This week in journal club we will read Improving the Measurement of Maternal Mortality: The Sisterhood Method Revisited by Merdad et al. A method I am quite fond of.
Tag Archives: journal club
The week journal club will read Incorporating Loss to Follow-up in Estimates of Survival Among HIV-Infected Individuals in Sub-Saharan Africa Enrolled in Antiretroviral Therapy Programs by Vergut et al.
This week’s paper Effect of the Newhints home-visits intervention on neonatal mortality rate and care practices in Ghana: a cluster randomised controlled trial, by Kirkwood et al. Cluster randomized trials and meta-analysis, a good combination to put new results in the context of the old.
This week in journal club we are reading something that I’m not going to name, because it says “do not cite or distribute without permission” on the top of the paper. This secret paper sounds interesting, maybe I can tell you about it some day.
We’ve selected a locally grown paper for discussion in journal club this week, India’s Janani Suraksha Yojana, a conditional cash transfer programme to increase births in health facilities: an impact evaluation, by Lim et al, with a focus on the methods: the paper has “used three analytical approaches (matching, with-versus-without comparison, and differences in differences) to assess the effect of JSY on antenatal care, in-facility births, and perinatal, neonatal, and maternal deaths.”
This week I had to draft a fellow to present, so I picked something short to read: Digital Epidemiology by Salathé et al.
This week in journal club we will take on yet another locally produced paper, Nets, spray or both? The effectiveness of insecticide-treated nets and indoor residual spraying in reducing malaria morbidity and child mortality in sub-Saharan Africa.
Or as the authors put it: “these findings suggest that greater reductions in malaria morbidity and health gains for children may be achieved with ITNs and IRS combined beyond the protection offered by IRS or ITNs alone.”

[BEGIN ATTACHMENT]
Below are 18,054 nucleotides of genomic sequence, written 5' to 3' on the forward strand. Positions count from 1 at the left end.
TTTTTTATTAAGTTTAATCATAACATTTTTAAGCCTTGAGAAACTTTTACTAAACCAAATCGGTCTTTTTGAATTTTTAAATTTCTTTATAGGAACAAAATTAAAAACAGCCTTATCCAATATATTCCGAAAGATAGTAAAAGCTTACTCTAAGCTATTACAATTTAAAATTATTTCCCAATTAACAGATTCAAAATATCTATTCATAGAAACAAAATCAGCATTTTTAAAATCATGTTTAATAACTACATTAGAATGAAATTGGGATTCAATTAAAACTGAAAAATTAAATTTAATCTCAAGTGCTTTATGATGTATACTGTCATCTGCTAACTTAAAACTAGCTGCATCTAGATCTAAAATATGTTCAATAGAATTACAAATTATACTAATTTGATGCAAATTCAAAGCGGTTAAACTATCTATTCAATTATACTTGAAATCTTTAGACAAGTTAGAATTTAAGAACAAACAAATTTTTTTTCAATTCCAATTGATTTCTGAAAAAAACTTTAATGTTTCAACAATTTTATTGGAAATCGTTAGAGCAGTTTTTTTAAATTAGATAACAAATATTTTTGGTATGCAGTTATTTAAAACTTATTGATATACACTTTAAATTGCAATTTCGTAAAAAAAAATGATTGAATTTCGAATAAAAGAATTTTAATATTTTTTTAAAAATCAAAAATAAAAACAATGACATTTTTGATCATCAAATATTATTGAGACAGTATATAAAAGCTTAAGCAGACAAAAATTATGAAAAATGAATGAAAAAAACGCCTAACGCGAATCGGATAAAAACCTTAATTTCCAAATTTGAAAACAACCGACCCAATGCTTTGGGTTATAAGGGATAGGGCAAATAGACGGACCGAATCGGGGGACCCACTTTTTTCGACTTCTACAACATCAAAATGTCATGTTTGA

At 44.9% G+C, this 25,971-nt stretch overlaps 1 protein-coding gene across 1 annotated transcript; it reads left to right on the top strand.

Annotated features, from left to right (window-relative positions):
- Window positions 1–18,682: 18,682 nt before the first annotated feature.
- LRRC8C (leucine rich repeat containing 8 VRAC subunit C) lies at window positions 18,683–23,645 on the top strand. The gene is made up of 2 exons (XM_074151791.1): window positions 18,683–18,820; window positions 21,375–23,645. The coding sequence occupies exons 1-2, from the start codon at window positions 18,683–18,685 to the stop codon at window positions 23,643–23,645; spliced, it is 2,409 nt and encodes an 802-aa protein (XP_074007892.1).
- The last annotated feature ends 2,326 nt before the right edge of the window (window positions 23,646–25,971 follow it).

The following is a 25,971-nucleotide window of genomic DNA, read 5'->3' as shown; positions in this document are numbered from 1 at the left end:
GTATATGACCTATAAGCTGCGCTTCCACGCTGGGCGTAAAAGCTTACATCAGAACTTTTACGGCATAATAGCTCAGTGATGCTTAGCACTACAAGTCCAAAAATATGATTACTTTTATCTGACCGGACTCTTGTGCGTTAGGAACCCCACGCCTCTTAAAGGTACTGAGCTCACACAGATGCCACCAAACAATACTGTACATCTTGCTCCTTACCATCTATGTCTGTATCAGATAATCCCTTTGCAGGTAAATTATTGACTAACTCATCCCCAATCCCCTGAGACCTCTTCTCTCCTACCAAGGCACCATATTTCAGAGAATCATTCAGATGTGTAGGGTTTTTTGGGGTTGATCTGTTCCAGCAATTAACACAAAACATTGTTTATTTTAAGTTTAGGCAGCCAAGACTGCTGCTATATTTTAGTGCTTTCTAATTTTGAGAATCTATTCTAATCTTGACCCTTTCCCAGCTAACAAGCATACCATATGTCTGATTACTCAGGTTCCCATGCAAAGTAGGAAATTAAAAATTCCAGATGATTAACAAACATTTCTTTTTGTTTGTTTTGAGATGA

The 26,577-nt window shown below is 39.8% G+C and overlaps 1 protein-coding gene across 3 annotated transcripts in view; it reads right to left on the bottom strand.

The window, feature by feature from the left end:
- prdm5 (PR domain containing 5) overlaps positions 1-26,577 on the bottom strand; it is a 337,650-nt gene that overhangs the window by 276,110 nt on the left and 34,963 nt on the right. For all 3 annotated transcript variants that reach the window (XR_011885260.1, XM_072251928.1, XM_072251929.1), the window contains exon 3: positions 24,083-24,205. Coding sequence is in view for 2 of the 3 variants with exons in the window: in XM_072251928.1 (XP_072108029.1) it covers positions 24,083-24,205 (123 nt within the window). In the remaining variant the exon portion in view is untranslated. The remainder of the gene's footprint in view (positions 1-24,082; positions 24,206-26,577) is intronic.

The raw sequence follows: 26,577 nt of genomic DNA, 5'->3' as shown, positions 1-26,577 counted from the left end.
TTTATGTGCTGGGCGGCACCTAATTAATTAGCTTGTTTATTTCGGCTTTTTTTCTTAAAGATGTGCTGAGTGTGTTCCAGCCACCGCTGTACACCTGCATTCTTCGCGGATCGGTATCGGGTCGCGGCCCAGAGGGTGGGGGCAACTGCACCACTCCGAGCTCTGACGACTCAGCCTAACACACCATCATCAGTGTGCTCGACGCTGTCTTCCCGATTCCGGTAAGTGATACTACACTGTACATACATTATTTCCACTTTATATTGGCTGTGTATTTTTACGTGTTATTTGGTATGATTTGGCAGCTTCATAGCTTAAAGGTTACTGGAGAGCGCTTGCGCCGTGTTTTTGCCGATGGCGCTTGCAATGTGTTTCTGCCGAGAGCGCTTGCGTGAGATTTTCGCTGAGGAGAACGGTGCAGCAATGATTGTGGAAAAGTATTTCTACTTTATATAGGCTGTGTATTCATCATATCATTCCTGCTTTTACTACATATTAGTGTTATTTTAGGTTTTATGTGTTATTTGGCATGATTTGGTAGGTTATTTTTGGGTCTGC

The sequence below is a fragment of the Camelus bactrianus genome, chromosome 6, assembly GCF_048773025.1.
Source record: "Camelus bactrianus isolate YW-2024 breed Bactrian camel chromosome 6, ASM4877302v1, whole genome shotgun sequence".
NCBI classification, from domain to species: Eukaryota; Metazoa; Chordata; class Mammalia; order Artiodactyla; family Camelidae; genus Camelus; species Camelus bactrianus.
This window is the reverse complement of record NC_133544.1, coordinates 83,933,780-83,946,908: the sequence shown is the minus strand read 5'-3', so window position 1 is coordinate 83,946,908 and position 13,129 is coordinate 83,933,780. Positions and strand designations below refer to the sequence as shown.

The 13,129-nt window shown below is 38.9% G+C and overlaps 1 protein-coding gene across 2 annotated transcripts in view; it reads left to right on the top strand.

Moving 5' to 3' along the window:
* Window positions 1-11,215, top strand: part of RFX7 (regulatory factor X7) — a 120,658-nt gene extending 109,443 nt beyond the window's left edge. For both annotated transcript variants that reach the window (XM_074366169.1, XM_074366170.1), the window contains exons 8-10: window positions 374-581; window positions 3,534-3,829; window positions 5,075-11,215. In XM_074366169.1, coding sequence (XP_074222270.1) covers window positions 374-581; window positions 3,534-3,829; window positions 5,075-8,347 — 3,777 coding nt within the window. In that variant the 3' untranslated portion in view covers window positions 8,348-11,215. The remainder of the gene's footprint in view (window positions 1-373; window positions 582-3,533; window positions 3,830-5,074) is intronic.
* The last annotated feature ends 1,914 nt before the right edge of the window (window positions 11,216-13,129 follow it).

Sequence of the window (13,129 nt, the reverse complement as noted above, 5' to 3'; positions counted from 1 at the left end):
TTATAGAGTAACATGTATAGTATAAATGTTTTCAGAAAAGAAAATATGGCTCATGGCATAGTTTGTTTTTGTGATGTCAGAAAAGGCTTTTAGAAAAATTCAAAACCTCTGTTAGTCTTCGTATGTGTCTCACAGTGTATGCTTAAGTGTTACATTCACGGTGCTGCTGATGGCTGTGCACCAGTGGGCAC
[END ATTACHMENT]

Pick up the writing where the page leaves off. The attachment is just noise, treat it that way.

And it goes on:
This week brings another locally grown reading to our journal club, Algorithms for enhancing public health utility of national causes-of-death data. As they say in the text:
While some practitioners may object to the term “garbage code” as pejorative, alternative terms have not yet caught on in the literature. We follow this practice and use the term garbage code (GC) to refer to all deaths assigned to codes that should be redistributed to enhance the validity of public health analysis.
Journal club: Performance of Health Workers in the Management of Seriously Sick Children at a Kenyan Tertiary Hospital
This week’s journal club selection is Performance of Health Workers in the Management of Seriously Sick Children at a Kenyan Tertiary Hospital: Before and after a Training Intervention by Irimu et al. That sounds hard to quantify, so I wonder how they did it.
I’m sure reading a lot lately. That is good. This week, I’m filling in for the PBF journal club, too, and today we’ll be discussing Ciesielski et al’s paper Cadmium Exposure and Neurodevelopmental Outcomes in U.S. Children, which uses 6 years of NHANES data to weigh the evidence that low levels of cadmium cause learning disabilities in children.
All the data is available on the CDC’s website, so I thought I’d take a look at it. Here is an interesting little plot that popped out: prevalence of parent-reported learning disabilities in 6-15 year olds as a function of income-to-poverty-line ratio.
Would you have expected that?